Article Text

Spatial inequalities in life expectancy within postindustrial regions of Europe: a cross-sectional observational study
  1. Martin Taulbut1,
  2. David Walsh2,
  3. Gerry McCartney1,
  4. Sophie Parcell2,
  5. Anja Hartmann3,
  6. Gilles Poirier4,
  7. Dana Strniskova5,
  8. Phil Hanlon6
  1. 1NHS Health Scotland, Glasgow, UK
  2. 2Glasgow Centre for Population Health, Glasgow, UK
  3. 3Ruhr-Universität Bochum, Bochum, Germany
  4. 4Observatoire Régional de la Santé (ORS), Nord-Pas-de-Calais, Loos, France
  5. 5Regional Public Health Authority of the Olomouc Region of the Czech Republic, Olomouc, Czech Republic
  6. 6University of Glasgow, Glasgow, UK
  1. Correspondence to Dr Martin Taulbut; martintaulbut{at}


Objectives To compare spatial inequalities in life expectancy (LE) in West Central Scotland (WCS) with nine other postindustrial European regions.

Design A cross-sectional observational study.

Setting WCS and nine other postindustrial regions across Europe.

Participants Data for WCS and nine other comparably deindustrialised European regions were analysed. Male and female LEs at birth were obtained or calculated for the mid-2000s for 160 districts within selected regions. Districts were stratified into two groups: small (populations of between 141 000 and 185 000 people) and large (populations between 224 000 and 352 000). The range and IQR in LE were used to describe within-region disparities.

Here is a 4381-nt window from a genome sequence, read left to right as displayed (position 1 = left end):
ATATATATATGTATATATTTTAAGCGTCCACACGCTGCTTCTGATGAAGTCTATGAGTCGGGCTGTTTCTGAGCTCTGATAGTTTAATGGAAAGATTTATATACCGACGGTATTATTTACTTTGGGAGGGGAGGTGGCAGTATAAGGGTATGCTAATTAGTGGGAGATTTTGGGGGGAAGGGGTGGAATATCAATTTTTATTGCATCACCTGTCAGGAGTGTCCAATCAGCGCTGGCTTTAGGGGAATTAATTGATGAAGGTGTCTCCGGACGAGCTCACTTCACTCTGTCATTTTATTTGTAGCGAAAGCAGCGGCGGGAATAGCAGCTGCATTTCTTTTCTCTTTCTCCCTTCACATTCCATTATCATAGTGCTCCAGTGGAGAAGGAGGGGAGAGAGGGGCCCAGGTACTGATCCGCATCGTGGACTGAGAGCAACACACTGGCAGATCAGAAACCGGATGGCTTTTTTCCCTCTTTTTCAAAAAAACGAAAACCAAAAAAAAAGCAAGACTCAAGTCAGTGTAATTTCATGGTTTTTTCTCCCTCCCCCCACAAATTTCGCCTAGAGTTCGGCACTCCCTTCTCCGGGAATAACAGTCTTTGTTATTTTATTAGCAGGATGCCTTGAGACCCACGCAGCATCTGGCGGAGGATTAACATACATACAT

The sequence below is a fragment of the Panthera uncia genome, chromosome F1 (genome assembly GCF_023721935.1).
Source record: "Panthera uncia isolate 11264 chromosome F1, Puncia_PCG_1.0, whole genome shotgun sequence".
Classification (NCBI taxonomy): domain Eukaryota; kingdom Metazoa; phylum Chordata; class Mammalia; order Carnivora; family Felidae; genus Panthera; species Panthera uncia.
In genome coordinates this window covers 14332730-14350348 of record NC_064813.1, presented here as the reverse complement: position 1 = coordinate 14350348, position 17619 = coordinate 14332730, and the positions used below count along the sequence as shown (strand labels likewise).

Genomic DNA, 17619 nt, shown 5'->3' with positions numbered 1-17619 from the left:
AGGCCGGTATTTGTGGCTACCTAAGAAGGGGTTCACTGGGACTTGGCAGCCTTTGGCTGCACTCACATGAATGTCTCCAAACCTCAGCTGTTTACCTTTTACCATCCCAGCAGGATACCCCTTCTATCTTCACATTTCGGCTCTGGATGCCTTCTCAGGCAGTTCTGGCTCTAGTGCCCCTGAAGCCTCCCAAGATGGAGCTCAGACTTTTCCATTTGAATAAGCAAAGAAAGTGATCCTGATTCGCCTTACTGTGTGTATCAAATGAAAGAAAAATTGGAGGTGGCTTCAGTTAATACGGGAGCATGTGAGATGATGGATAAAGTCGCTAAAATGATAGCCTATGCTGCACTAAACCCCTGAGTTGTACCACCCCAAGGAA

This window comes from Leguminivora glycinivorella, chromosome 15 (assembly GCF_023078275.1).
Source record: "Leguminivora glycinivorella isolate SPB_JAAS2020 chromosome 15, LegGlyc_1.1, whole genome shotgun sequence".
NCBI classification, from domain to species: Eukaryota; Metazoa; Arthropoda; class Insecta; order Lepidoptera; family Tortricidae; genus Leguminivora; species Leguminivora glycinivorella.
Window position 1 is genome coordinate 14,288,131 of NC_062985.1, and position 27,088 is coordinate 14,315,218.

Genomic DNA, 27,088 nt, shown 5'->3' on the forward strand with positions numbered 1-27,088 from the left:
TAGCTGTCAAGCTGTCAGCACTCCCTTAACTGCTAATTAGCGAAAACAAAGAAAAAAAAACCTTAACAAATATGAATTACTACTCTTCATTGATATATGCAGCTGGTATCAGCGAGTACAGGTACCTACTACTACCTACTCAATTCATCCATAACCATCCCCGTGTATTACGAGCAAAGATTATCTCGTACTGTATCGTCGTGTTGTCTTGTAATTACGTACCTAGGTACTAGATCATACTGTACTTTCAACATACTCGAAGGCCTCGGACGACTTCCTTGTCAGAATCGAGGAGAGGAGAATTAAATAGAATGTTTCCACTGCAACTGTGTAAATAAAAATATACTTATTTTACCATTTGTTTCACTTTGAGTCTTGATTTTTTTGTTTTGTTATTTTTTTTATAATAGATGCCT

Results In small districts, the male LE range was widest in WCS and Merseyside, while the IQR was widest in WCS and Northern Ireland. For women, the LE range was widest in WCS, though the IQR was widest in Northern Ireland and Merseyside. In large districts, the range and IQR in LE was widest in WCS and Wallonia for both sexes.

Conclusions Subregional spatial inequalities in LE in WCS are wide compared with other postindustrial mainland European regions, especially for men. Future research could explore the contribution of economic, social and political factors in reducing these inequalities.


This is an Open Access article distributed in accordance with the terms of the Creative Commons Attribution (CC BY 3.0) license, which permits others to distribute, remix, adapt and build upon this work, for commercial use, provided the original work is properly cited. See:

Statistics from

Supplementary materials

  • Supplementary Data

    This web only file has been produced by the BMJ Publishing Group from an electronic file supplied by the author(s) and has not been edited for content.

    Files in this Data Supplement:

Request Permissions

If you wish to reuse any or all of this article please use the link below which will take you to the Copyright Clearance Center’s RightsLink service. You will be able to get a quick price and instant permission to reuse the content in many different ways.